Area: 176,000 km2
Population: 3.5 million
Urban population: 95.5%
Population density: 19.7 people per km2
Population growth rate (change): 0.4%
Capital city: Montevideo
Official language: Spanish
Currency: Uruguayan Peso
Nominal GDP: US $54.6 billion
Real annual GDP growth: 3.1%
GDP per capita: US $16,722.4
Annual inflation rate: 6.2%
Unemployment rate: 7.4%
General government gross debt: 66.2% of GDP
Fiscal balance: -3.5% of GDP
Current account balance: 1.6% of GDP/US $1 billion
Exports of goods to UK: £65 million
Exports of services to UK: £16 million
Imports of goods from UK: £136 million
Imports of services from UK: £9 million
[Source – mostly FCO Economics Unit, Apr 2018]
Uruguay is a small country in the southeast of South America, slightly larger than England. It borders Argentina to the west, Brazil to the north and east, the Rio de la Plata (Silver River) to the south and the Atlantic Ocean to the southeast.
Its landscape is mostly rolling plains and low hill ranges, the highest point being the Cerro Catedral at 514m. There are numerous rivers, a fertile coastal region and over 600 km of sandy coastline. The capital, Montevideo, is located along Montevideo Bay at the mouth of the Rio de la Plata.
The climate in Uruguay is mild and humid (on average 17°C), with warm summers and rainfall throughout the year. Its latitude is between 30ºS and 35ºS and there are four distinct seasons. However, a clear difference exists between the northern and southern parts of the country.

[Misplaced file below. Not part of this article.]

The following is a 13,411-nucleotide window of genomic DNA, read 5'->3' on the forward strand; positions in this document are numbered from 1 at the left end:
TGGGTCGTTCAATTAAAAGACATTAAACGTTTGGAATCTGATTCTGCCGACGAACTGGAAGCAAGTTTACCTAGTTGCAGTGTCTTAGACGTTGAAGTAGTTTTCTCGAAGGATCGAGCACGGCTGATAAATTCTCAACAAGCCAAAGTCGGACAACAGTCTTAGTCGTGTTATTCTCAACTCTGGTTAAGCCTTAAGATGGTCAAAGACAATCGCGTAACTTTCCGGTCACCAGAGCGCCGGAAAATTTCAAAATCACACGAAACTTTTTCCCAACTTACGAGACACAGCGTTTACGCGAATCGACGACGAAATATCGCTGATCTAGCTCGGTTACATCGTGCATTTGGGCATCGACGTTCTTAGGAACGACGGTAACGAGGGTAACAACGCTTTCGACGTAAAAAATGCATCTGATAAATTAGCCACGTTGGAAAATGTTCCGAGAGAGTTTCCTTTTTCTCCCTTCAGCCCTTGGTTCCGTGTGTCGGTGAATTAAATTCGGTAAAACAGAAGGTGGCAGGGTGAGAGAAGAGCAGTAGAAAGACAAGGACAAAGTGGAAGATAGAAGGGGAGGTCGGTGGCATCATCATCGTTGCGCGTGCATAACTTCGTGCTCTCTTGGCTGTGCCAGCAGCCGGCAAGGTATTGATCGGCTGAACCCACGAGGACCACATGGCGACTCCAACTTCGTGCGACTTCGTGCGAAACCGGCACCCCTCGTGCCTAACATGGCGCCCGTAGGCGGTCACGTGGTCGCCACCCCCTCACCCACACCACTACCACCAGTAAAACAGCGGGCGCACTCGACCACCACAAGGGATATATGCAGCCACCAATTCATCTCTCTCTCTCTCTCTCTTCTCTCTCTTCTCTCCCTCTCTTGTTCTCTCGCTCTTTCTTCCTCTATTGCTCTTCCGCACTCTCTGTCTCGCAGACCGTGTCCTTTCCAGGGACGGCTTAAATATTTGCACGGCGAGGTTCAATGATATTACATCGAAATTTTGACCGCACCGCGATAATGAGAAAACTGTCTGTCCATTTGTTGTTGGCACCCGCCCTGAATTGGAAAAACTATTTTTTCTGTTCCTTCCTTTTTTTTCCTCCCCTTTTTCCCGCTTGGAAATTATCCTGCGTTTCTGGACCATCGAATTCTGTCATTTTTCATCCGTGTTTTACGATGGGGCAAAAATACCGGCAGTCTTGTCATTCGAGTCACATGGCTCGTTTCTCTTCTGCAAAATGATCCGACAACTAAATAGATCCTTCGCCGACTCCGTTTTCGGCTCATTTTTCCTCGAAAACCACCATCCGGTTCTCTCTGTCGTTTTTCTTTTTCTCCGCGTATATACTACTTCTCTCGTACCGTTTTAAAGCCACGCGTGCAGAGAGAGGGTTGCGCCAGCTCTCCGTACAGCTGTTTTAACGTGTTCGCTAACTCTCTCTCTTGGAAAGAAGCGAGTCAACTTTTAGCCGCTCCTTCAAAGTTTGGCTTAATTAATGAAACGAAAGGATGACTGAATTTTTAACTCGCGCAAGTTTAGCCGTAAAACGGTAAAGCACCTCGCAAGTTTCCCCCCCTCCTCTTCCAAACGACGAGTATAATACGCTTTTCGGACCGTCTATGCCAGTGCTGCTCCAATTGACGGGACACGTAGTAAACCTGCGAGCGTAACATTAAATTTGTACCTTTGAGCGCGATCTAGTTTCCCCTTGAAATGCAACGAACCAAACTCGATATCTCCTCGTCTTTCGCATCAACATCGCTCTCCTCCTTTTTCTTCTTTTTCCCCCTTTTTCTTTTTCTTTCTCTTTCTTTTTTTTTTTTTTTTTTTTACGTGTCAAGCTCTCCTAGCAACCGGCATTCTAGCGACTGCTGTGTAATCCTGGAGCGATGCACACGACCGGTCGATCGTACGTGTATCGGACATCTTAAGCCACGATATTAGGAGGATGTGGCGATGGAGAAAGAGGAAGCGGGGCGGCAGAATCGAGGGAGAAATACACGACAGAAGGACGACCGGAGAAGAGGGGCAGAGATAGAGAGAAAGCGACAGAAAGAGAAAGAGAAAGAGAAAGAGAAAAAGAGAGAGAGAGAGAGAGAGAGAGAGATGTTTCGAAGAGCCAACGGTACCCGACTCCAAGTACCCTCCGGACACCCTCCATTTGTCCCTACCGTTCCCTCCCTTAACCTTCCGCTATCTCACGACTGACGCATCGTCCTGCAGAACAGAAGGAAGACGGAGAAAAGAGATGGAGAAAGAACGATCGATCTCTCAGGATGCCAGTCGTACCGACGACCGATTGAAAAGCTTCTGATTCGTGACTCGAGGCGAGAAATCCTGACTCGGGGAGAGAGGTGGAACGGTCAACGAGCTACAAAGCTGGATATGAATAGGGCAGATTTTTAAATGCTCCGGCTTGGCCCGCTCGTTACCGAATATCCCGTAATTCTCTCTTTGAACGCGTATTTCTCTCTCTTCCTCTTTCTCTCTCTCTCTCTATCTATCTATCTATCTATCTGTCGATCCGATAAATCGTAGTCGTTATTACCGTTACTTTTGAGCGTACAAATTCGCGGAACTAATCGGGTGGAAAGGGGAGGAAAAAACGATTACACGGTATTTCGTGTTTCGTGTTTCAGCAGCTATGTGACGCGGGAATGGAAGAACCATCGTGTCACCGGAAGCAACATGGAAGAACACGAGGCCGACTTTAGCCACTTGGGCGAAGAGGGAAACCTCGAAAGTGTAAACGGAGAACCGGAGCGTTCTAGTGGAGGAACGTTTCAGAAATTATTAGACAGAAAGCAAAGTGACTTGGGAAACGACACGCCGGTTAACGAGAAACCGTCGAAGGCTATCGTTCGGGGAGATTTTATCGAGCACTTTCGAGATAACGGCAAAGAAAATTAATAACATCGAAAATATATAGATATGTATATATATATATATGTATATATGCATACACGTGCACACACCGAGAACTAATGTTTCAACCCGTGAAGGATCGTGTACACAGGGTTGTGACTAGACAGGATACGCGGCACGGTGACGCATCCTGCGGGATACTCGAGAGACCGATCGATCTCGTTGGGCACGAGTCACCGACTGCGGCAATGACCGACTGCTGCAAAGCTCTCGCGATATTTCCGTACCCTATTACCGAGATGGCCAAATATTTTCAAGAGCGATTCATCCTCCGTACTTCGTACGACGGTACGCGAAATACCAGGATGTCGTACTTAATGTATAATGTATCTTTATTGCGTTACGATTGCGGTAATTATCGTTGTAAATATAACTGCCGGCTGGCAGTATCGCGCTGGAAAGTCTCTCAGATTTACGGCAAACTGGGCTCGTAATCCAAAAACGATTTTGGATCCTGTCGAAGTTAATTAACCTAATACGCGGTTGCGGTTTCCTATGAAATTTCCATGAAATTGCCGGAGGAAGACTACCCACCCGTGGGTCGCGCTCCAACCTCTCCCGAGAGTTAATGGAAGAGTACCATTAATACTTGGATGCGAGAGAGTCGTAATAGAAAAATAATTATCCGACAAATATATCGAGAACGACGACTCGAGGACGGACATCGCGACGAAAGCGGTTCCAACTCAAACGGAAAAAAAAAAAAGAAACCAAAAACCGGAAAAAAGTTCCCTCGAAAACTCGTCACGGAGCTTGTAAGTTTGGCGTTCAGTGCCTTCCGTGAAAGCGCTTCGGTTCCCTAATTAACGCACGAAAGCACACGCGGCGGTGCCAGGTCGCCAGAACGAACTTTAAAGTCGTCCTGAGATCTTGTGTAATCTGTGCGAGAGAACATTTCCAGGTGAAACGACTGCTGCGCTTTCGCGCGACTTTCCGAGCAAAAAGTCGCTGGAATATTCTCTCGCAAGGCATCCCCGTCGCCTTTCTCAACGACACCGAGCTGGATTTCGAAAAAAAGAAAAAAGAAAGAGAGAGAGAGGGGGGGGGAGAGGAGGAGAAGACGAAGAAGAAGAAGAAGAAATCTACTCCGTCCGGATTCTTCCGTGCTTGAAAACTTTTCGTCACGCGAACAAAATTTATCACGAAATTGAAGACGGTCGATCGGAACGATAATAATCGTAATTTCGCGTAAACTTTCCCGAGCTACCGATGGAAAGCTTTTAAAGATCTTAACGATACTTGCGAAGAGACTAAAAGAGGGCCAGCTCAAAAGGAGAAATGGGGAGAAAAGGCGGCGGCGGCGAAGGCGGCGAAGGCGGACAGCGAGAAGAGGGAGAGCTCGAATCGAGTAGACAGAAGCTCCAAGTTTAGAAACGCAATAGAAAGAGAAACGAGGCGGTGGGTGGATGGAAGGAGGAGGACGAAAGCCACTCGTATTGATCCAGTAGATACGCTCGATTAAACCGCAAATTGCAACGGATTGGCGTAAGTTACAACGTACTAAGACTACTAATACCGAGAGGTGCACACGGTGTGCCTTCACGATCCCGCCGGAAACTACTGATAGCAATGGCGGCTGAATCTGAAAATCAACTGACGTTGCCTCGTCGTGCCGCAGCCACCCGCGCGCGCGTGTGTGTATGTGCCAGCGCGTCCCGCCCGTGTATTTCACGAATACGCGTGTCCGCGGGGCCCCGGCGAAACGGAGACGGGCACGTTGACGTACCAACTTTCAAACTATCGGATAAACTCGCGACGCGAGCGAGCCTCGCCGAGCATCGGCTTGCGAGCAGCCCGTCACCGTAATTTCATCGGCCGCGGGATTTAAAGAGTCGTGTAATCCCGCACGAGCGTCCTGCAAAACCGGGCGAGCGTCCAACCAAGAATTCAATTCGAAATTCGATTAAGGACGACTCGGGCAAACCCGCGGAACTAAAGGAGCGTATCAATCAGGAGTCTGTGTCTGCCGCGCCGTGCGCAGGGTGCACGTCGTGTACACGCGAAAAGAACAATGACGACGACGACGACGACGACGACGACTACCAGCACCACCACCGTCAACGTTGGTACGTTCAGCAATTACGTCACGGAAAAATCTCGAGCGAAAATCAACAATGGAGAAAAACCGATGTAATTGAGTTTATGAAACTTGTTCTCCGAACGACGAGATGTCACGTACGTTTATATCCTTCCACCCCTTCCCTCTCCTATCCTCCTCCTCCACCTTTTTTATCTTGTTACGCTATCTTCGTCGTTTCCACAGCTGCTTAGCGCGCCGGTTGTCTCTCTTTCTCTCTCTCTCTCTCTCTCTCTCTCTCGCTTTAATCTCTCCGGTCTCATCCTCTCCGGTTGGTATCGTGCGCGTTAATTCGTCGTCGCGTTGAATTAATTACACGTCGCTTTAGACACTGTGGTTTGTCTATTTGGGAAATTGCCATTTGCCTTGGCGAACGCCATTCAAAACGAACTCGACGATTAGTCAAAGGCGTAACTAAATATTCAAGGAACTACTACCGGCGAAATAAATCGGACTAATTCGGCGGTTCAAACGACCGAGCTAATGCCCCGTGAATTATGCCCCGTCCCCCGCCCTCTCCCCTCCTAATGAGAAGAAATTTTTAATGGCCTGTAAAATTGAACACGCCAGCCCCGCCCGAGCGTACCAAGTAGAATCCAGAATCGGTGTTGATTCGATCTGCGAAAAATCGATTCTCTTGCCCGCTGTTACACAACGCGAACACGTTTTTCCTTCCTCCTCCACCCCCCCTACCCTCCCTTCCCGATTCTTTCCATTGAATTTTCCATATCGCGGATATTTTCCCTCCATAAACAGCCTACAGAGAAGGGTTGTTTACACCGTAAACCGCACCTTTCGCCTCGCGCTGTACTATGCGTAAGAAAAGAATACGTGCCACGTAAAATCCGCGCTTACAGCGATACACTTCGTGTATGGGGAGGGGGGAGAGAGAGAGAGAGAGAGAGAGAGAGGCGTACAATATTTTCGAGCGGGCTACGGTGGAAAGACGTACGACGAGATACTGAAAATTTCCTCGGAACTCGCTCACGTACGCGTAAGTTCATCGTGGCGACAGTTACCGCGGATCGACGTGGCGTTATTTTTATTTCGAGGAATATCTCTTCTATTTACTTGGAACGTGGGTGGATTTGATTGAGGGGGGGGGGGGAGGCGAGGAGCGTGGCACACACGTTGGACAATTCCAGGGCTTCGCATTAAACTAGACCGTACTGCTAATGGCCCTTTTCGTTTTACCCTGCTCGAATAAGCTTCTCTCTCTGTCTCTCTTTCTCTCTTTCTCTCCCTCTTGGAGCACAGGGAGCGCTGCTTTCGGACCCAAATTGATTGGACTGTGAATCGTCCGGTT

The zone located in the extreme northeast (Artigas, Salto, Rivera) is considerably warmer, with an average temperature between 18-19°C and an average of 1,400 mm of rainfall per year (the typical climate in the most northern part of the country is known as “mild subtropical”).
In the south and east (Montevideo, Maldonado, Rocha, Lavalleja) temperatures are slightly cooler with an average of 16°C and an average yearly rainfall of 1,000 mm (these zones have the characteristics of a “mild maritime” climate).
[Source – mostly Uruguay Ministry of Tourism and Sports]
Uruguay is a stable country. It has strong institutions and performs well on all major transparency and ease-of-doing-business indices.
In 2017, the country celebrated 200 years since Uruguay signed its first free trade agreement (FTA), which was with the UK. Not only did Britain support Uruguay’s independence, but for much of its first 150 years the British played a major role in its economy. British investors developed the agricultural industry (Hereford and Angus remain the breeds of choice) and the accompanying transport infrastructure (railways and ports) to get products to the market. The British also developed meat packing plants, of which Fray Bentos is the best known, and Uruguayan farmers helped feed the UK during both World Wars.
In recent years, Uruguay’s economy has become more resilient, its exports more diversified and GDP has grown at an average of 4.38% between 2006 and 2016.
Uruguay is a founding member of the Mercosur regional bloc (having Brazil, Argentina, Paraguay and Venezuela as partners, although Venezuela has been suspended since 2017), which is currently negotiating a Free Trade Agreement with the EU.
The Uruguayan Government is keen to look beyond its traditional trading partners in the immediate neighbourhood and open up new markets.
The main challenges in the short term are the fiscal deficit and the financing of public investment. To ensure continued economic growth in the medium to long term, Uruguay must address the quality of education, the relative size of the public sector (significant in a population of just 3.5 million), labour regulation and infrastructure gaps.